Turned leaves. Extraordinarily warm days in Sonoma County. Brief trips to the coast. Sunday brunch with old friends two weekends in a row sans child. Lots of hot coffee on cool/cold mornings. Dry crackling grass underfoot. Full moons and the smell of winter in the air. Persimmons.
Truth: I have not always loved persimmons. I still do not, though after last week’s batch of Fuyu-flecked muffins I will admit to a certain grudging semi-like. Oh and THEN! I made a persimmon cake on Saturday afternoon (started it in the morning and took it out of the oven around 2 p.m. – this is how things will go for a long time, I have a feeling) that was pretty darn delicious if I do say so myself. So I think I have graduated to more of a full-on ‘like’ as long as they are peeled, chopped up fine, and folded into a dense batter thick with whole wheat flour and sweetened with a touch of maple syrup.
Otherwise known as ‘my new favorite muffins’, these humble offerings were unexpectedly good. I decided to chop up the persimmons into chunks rather than make a puree (I incorporated both into the cake which I hope very much I can detail next week so it may serve as a possible Thanksgiving dessert option) and I was happily pleased with the slightly chewy texture they imparted. Persimmons are a unique taste: fairly fruity, sweet but not too, and with a mild crunch, the Fuyus I call for here are most often used sliced up raw in salads. But I like them in baked goods as well, and as they were the ones I had available (from a neighbor’s and a friend’s trees) that was reason I used them. I probably will always use them going forward (are there persimmons in N. Africa I wonder?).
This week I have plans to make lunch on Friday — I may be spoiling the surprise, but we will start with Lisa’s butternut squash soup, move on to a quiche and an arugula salad, and finish with some, gasp, non-homemade desserts — which will probably be assembled during the entire course of the day on Thursday (how life has changed but I don’t mind; as long as things get accomplished eventually that’s all I care about). I hope the rain comes after all and thus I will be forced to hole up inside, preferably in pajamas for me and certainly pajamas for Sierra, with tea and a book and maybe even a Netflix or two, with lots of cozy warm cuddle time (I could do this when it’s sunny, too, of course, but somehow it’s vastly preferable to do these things when it’s stormy and thus I am not thinking about how I can cram in a bit of outside exercise). Fall is fleeting and we have but a month or so left; truly we must appreciate it while it still lingers cool and pleasant and with the sharp bite of the early dark in its depths.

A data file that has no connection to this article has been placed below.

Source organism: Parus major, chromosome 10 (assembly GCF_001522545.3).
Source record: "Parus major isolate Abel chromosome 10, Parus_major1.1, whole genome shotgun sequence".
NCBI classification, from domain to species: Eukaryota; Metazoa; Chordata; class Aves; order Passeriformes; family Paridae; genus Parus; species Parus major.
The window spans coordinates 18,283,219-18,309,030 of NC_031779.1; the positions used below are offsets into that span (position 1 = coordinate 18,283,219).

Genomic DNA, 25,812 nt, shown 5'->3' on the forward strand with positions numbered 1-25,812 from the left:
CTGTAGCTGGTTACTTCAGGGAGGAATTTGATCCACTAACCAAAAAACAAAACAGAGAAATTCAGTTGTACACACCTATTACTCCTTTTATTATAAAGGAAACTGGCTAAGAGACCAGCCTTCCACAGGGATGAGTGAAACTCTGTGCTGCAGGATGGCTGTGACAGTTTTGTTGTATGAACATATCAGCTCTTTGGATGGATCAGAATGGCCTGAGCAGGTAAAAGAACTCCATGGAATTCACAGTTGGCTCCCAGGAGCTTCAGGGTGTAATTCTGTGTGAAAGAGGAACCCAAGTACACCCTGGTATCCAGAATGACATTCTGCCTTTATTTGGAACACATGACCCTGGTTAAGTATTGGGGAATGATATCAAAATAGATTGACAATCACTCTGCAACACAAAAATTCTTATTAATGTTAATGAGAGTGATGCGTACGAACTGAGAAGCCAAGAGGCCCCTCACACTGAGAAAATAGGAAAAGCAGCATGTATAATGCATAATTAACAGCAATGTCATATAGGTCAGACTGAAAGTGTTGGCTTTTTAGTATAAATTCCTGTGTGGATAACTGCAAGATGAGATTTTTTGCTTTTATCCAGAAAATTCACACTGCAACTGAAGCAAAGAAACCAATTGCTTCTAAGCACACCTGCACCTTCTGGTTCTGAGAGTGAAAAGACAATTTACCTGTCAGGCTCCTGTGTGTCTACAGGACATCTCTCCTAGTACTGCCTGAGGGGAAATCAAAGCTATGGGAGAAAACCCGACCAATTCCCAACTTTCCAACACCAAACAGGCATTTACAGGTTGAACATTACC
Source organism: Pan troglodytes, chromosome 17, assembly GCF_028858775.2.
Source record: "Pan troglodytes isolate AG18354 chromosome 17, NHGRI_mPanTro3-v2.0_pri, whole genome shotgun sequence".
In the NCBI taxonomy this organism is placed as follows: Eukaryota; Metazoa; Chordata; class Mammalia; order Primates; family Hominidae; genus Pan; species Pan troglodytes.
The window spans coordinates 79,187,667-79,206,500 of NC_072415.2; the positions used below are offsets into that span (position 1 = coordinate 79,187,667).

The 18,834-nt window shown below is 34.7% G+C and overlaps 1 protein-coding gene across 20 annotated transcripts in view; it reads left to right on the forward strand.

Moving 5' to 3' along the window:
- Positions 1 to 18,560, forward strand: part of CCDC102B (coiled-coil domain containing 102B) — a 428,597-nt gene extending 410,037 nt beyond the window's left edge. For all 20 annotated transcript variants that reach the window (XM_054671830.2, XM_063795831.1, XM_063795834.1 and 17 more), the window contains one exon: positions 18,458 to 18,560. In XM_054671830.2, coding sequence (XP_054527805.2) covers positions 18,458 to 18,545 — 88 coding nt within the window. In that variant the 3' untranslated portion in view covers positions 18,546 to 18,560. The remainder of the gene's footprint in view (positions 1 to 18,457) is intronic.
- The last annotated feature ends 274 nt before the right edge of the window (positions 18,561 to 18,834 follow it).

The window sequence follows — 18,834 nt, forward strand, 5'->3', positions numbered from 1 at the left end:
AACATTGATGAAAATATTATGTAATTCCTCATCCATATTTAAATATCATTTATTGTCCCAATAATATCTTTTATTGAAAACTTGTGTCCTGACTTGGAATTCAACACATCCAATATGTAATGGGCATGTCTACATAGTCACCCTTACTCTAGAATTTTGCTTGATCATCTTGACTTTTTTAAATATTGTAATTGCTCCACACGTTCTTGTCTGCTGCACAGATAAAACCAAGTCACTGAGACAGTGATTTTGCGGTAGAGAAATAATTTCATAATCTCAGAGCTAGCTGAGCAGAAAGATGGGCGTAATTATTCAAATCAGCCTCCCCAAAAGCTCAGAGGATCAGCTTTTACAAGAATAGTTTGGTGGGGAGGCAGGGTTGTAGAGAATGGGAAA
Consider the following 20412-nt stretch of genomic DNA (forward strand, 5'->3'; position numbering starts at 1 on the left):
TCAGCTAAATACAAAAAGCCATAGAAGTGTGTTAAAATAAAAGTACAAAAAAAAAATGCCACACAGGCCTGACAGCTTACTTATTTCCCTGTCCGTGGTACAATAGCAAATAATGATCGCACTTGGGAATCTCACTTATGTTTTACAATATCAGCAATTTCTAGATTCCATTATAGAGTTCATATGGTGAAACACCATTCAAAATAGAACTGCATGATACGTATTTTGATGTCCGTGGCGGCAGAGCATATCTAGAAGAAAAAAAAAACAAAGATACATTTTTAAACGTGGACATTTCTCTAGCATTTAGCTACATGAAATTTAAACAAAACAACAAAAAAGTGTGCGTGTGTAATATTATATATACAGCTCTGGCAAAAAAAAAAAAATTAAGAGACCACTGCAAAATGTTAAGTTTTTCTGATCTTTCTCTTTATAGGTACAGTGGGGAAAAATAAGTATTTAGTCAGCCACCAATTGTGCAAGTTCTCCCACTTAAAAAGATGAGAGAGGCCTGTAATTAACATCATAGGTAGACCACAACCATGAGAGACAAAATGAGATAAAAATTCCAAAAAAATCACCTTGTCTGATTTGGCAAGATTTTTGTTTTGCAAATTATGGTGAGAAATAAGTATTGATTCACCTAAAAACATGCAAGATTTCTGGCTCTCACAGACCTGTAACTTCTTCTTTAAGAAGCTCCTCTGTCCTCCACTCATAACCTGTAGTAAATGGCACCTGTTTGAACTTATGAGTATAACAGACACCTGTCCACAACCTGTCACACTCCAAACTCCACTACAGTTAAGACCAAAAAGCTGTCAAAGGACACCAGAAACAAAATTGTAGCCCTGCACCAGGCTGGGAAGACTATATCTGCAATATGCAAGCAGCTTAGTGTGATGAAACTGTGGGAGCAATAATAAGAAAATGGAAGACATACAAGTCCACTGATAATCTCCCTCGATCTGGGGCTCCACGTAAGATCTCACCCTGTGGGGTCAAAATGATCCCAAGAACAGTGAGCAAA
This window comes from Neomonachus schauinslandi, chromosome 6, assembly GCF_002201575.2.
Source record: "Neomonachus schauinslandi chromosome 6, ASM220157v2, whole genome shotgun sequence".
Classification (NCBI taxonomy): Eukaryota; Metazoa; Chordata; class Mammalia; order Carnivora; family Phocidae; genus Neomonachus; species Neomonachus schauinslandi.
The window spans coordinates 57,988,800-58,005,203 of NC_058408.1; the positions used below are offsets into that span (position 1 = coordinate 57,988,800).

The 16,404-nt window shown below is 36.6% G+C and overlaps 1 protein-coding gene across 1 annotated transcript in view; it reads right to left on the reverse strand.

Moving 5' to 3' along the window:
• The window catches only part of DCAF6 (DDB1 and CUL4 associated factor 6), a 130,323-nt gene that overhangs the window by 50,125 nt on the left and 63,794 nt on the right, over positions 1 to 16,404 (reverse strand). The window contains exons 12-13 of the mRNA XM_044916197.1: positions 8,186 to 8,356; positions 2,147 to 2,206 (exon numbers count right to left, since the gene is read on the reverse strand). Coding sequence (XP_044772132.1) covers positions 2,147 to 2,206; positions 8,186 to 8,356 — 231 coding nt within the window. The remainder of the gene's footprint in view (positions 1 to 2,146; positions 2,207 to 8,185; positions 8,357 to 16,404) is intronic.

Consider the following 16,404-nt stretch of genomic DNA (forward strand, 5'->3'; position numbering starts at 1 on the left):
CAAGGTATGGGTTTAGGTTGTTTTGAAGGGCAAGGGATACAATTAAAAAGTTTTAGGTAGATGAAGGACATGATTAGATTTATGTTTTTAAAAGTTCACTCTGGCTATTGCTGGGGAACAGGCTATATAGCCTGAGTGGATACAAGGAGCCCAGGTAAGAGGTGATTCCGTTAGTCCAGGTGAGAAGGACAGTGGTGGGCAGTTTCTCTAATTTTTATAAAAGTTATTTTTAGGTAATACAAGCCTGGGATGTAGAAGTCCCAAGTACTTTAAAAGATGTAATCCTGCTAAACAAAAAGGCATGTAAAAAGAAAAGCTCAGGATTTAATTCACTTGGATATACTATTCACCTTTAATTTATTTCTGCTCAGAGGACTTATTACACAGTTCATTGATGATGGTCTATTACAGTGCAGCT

[print_this] Persimmon Muffins
A variation of my strawberry-maple muffins, the whole wheat flour here is sturdy enough to stand up to the rather chewy (though not unpleasantly) texture of the persimmons. You could try incorporating a puree of Hachiya persimmons but I rather like the crisper Fuyus. If you do, try about a 1/2 cup of puree and either eliminate the chopped persimmons or include just a scant 1/2 cup of chopped fruit.
Makes 1 dozen muffins
3/4 cup non-dairy milk (I used unsweetened almond milk)
1 teaspoon apple cider vinegar (or white vinegar, if that’s all you’ve got)
1/2 cup maple syrup
1/4 cup vegetable oil
1 1/2 cups whole wheat pastry flour
1 cup all-purpose flour
1 teaspoon baking powder
1/2 teaspoon baking soda
1/2 teaspoon ground cinnamon
1/2 teaspoon ground ginger
1/2 teaspoon salt
about 4 small-medium Fuyu persimmons, peeled and finely diced
1/4 cup chopped walnuts
Oat crumble topping
3 tablespoons rolled oats
3 tablespoons brown sugar
Preheat oven to 400°. Grease a 12-cup muffin tin or line it with cupcake liners.
In a medium bowl, whisk together the non-dairy milk, vinegar, maple syrup, and oil until well combined.
In a large bowl, whisk together the flours, baking powder, baking soda, cinnamon, salt, and the pinch of ginger. Mix in the persimmons, tossing to coat the fruit lightly.
Pour the wet ingredients into the dry and stir gently until just combined. Fold in the walnuts.
Distribute the batter evenly into the muffin tins and sprinkle each muffin with oats and brown sugar. Place in the oven and bake for 20-25 minutes, until a tester comes out clean. Remove tin from oven and let muffins cool in the pan for about 10 minutes, then turn the muffins out onto a wire rack to cool completely.
Serve room temperature or slightly warm, with a bit of margarine or coconut butter. [/print_this]